“At the various UK rallies we attend, or enthusiast trips we arrange, the sight of our vintage vehicles triggers many stories which are recited to us. One friend met his wife on one of the vehicles when he was driving it and she was a passenger. He jokes about hating that particular one. Former drivers and mechanics tell their tales about working with them.”

Former Lothian Region Transport Leyland Tiger Duple 340 65 (D65 BSC) inbetween a good choice of tour buses on the Royal Mile, despite the lack of visitors to Edinburgh in the summer of 2020. RICHARD WALTER

Keeping the fleet roadworthy

Once the vehicles are restored, Iain was keen to point out that they still require a lot of love and attention to keep them in good condition. “It invariably rains every time we are out so basic cleaning is required. If the owner or driver finds a fault, we instantly pause the long term restoration to complete the repairs to keep the vehicle on the road. Repairs can be anything from a faulty light bulb or flat tyre to a fuel pump. “Health and safety are always a priority,” added Iain.

Staying at the Bus Stop

Just beside the bus shed, the farm owners run a unique bus-themed holiday experience which was inspired by the Gifford collection. The aptly named ‘Bus Stop’ is a holiday experience with a difference. Luxury and rustic accommodation is offered in the form of converted single and double-deck buses set beside decking with wood-burning stoves, BBQs and wood fired private hot tubs. The buses range from old Dennis Darts to former Lothian Region Transport Leyland Olympians. The farm is home to alpacas, horses and sheep and chickens live in an old shell of a bus where visitors can collect freshly laid eggs for their breakfast.

Iain Docherty working on the engine of Edinburgh Corporation Transport 833 (EWS 833D), a Leyland Titan PD3 with Alexander bodywork. RICHARD WALTER

Effects of coronavirus

Work on vehicles took an unexpected break when lockdown started following the outbreak of Covid-19. Iain was able to carry out some fibreglass work at home but nothing sizeable could be resumed until early June when access to the farm was possible again.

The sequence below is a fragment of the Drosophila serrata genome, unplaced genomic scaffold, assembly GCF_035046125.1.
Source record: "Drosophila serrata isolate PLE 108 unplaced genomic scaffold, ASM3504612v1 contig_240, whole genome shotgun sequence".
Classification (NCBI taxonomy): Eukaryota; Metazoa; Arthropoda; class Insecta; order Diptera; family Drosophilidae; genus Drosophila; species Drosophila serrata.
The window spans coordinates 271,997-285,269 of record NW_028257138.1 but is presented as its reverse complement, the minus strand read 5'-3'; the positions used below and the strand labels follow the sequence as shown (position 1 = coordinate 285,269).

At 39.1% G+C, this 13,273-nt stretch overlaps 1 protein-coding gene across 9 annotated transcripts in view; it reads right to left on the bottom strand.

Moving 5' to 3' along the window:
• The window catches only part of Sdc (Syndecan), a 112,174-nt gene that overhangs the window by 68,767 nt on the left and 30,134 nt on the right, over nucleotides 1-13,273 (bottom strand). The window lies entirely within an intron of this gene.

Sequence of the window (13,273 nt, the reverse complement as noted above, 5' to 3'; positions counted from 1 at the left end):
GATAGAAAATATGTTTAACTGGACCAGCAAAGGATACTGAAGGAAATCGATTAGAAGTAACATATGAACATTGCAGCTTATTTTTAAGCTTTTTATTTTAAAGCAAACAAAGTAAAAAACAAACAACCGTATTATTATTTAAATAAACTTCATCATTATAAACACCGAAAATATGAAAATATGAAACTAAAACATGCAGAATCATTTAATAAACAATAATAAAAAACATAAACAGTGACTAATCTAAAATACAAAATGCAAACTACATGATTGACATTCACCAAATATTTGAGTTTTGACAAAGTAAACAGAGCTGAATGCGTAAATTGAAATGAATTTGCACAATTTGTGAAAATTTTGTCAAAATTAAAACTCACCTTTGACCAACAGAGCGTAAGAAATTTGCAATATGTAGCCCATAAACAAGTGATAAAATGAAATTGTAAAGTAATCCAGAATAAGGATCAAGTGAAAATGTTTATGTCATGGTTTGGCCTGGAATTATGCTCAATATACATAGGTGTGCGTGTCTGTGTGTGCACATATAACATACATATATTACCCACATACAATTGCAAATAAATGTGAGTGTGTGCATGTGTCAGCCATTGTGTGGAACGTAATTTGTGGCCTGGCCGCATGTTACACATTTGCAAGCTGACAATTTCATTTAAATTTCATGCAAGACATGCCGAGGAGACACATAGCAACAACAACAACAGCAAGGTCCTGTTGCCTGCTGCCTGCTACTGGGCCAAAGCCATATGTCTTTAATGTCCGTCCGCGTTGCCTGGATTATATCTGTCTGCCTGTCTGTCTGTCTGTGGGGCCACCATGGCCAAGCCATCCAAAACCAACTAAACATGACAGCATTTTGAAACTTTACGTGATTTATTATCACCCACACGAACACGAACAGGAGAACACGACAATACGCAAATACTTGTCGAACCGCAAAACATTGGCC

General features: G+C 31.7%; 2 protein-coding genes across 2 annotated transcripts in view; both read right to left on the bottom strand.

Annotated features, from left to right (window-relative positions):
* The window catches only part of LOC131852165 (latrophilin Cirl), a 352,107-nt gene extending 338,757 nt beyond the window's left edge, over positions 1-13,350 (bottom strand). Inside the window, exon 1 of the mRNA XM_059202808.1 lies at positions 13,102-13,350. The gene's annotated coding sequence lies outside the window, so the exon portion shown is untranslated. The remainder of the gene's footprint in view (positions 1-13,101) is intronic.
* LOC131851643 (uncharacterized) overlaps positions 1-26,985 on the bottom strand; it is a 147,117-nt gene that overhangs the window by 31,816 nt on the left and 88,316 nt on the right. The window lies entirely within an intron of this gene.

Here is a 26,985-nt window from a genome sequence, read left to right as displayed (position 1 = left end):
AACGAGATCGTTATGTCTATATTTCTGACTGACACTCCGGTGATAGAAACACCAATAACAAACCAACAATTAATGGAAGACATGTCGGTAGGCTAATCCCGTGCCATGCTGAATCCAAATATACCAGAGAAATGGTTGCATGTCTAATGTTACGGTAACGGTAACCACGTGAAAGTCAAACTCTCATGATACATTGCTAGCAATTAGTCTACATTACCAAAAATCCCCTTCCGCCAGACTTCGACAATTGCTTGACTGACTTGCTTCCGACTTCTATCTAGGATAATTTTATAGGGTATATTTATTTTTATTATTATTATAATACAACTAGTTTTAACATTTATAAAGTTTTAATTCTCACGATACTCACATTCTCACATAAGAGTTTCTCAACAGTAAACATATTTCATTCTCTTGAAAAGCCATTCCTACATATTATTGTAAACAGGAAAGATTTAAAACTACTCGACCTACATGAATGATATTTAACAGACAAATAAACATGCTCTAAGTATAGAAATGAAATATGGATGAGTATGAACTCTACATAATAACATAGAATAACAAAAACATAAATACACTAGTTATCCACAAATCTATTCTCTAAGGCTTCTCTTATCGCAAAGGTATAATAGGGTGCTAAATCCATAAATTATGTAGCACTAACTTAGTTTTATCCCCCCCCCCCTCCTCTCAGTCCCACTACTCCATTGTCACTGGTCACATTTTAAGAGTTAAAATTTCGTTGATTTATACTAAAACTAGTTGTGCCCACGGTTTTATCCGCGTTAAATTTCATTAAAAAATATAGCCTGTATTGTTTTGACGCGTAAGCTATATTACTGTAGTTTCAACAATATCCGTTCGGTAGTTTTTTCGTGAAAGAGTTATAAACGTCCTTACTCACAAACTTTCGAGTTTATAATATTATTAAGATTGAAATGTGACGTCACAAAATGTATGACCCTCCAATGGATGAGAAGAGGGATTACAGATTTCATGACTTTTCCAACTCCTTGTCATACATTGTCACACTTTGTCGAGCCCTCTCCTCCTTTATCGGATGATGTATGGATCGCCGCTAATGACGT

Sadly there have been few of the usual bus-related events to attend during 2020 but Iain and the Group members hope to be able to show off the results of their hard work as soon as practically possible. Indeed, LRT Leyland Tiger Duple 340 65 (D65 BSC) undertook an impromptu trip around Midlothian and Edinburgh centre on 1 August following it being road taxed.

Pandemic effects aside, I asked Iain about the challenges for bus preservation by the GTG in the future. “Volunteers are always hard to find. There have already been cases of vehicles being disposed of after owners passed away or are not able to carry on the work required. Modern day enthusiasts are preserving buses from their youth which they remember and do not have a connection to the older vehicles.”

Hopefully however it will be some time before any of the marvellous vehicles at Gifford are at risk of being disposed of. For the foreseeable future the hard work of the team in the big shed at Gifford will be there for many people to admire and enjoy. You can discover more about the Group’s activities on their new public Facebook page at ‘Gifford Transport Group.’

The Gifford Transport Group collection consists of the following vehicles at varying stages of restoration:

  • 1964 690 (ASC 690B) Leyland Titan PD3 Alexander ex-Edinburgh Corporation Transport (ECT)
    1966 833 (EWS 833D) Leyland Titan PD3 Alexander ex-ECT
    1967 867 (JSC 867E) Leyland Atlantean Alexander ex-ECT
    1974 XXA 854M Leyland Leopard Alexander Y type ex-Fife Scottish converted to breakdown recovery wagon
    1975 121 (GSX 121N) Bedford YRT Alexander Y Type ex-Lothian Region Transport (LRT)
    1976 122 (MFS 122P) Leyland Leopard Alexander Y Type ex-LRT
    1978 228 (EFS 228S) Leyland Leopard Alexander T Type ex-LRT
    1978 230 (EFS 230S) Leyland Leopard Alexander T Type ex-LRT
    1978 S847 (ESC 847S) Seddon Pennine VII Alexander Y Type ex-Eastern Scottish
    1982 316 (PSF 316Y) Leyland Tiger Alexander T Type ex-Eastern Scottish
    1986 65 (D65 BSC) Leyland Tiger Duple 340 ex-LRT
    1986 349 (D349 ESC) Leyland Tiger TE Type ex-Lowland Scottish
    1997 260 (P260 PSX) Volvo Olympian Alexander Royale ex-Lothian Buses
    1995 202 (M202 VSX) Volvo Olympian Alexander RH ex-Lothian Buses
    HRR387 Leyland Leopard Willowbrook ex-East Midlands